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UK Considers A Tax Amnesty

by Jason Gorringe,, London

24 December 2001

Britain's Department of Trade and Industry is said to be considering a scheme to offer a tax amnesty to small businesses and individuals, although any such scheme would have to be approved by Chancellor Gordon Brown and the Treasury, where it might run up against resistance from traditionalist 'beggar-my-neighbour' attitudes. Tax amnesties, which have been used in many countries including Italy, Ireland and the US, typically offer a window during which people can reveal past untaxed income and pay some or all of the tax on it without incurring penalties or fines.

Amnesties run up against resentment on the part of honest taxpayers, and risk alienating them from the tax system when they see that tax cheats have in effect been rewarded for their behaviour. But high-tax countries already face tax evasion on a massive scale, with the 'black' economy ranging from 10% to 30%, and an amnesty does at least recover some of the unpaid tax.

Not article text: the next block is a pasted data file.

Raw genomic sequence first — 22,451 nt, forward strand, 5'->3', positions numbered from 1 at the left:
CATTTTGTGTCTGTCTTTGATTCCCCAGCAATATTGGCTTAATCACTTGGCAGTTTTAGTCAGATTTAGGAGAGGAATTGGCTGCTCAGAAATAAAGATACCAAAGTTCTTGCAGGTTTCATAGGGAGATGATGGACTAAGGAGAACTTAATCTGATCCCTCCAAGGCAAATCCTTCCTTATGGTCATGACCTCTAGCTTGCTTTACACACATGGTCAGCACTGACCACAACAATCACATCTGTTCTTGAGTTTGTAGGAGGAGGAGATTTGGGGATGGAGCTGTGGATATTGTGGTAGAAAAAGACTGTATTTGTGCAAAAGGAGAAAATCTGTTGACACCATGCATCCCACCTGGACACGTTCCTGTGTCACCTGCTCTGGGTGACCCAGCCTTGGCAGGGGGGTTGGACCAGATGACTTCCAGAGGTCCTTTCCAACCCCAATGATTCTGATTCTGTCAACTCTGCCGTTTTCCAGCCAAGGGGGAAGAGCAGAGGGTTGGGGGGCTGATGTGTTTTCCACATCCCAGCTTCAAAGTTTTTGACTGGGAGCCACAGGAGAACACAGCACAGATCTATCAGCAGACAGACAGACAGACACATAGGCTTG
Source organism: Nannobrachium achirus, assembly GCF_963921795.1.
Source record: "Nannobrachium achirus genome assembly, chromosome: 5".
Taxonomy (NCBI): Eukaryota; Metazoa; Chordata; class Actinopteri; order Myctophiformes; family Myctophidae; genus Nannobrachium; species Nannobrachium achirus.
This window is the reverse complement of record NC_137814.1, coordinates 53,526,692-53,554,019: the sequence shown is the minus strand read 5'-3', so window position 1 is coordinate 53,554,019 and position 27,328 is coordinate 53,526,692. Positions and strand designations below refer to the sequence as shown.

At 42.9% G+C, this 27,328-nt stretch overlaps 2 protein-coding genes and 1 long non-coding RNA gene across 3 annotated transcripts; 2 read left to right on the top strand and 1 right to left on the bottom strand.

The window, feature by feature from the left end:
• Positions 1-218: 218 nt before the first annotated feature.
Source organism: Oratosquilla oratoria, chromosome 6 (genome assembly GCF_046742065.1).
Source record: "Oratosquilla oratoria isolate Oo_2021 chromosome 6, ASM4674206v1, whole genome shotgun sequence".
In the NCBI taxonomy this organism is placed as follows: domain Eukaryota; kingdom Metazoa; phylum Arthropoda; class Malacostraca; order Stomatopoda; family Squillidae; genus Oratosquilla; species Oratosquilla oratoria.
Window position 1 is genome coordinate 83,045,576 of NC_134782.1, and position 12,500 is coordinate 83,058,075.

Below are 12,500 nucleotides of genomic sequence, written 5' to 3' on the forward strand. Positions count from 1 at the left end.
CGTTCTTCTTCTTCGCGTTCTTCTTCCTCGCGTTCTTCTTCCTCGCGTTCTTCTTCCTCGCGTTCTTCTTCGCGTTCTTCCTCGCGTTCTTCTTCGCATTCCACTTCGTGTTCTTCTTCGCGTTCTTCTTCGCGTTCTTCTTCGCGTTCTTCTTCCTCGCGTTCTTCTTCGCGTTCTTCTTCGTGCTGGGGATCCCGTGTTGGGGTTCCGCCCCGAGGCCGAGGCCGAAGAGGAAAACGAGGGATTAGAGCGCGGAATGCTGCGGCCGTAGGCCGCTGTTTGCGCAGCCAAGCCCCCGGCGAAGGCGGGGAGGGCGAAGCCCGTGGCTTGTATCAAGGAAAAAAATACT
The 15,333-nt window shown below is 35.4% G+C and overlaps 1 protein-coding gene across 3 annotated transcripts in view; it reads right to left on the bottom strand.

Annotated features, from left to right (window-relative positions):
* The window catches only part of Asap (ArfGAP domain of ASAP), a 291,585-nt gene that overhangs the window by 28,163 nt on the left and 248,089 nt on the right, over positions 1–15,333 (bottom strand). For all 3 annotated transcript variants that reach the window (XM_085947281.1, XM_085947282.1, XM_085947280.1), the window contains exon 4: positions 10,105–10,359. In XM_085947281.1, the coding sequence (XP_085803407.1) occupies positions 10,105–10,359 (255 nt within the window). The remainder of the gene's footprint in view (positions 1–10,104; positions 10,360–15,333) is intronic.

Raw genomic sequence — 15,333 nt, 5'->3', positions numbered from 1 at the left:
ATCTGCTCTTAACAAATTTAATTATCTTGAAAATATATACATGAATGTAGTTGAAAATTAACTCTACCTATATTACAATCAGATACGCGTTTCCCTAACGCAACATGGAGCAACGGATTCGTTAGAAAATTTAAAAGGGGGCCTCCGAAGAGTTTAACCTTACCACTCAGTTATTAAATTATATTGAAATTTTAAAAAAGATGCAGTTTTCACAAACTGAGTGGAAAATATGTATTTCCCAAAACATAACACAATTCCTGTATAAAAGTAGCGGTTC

Several EU countries have offered amnesties to undeclared currency holdings in the run-up to launch of the euro. According to Italy's central bank, the country's pre-euro scheme to entice illicit overseas funds back home had a successful first month in November. The Bank's head of fiscal services, Carla Panzeri said that large sums had been repatriated, including one individual payment of 50 million euros, although he added: "The fiscal shield is not an amnesty. It does not mean that we are ending any legal action currently underway." But returning money is charged a tax of just 2.5%. The Bank thinks that up to 500 billion euros is illegitimately sitting abroad in tax havens, and hopes that 20% of it might flow back under the scheme, which will run until February 28th, when the lira ceases to be legal tender.

A senior DTI official said: 'When they first launched (an amnesty) in Ireland they got a tremendous response. They collected several hundreds of millions. The one in America was also very effective at bringing people into the tax net.'

The Treasury was noncommittal when asked to comment, but pointed out its existing Tax and Benefits Confidential Helpline, which allows individuals to discuss their tax problems on an anonymous basis, and is thought to help in bringing tax evaders back into the fold by reassuring them about the treatment they will receive when they 'confess'.

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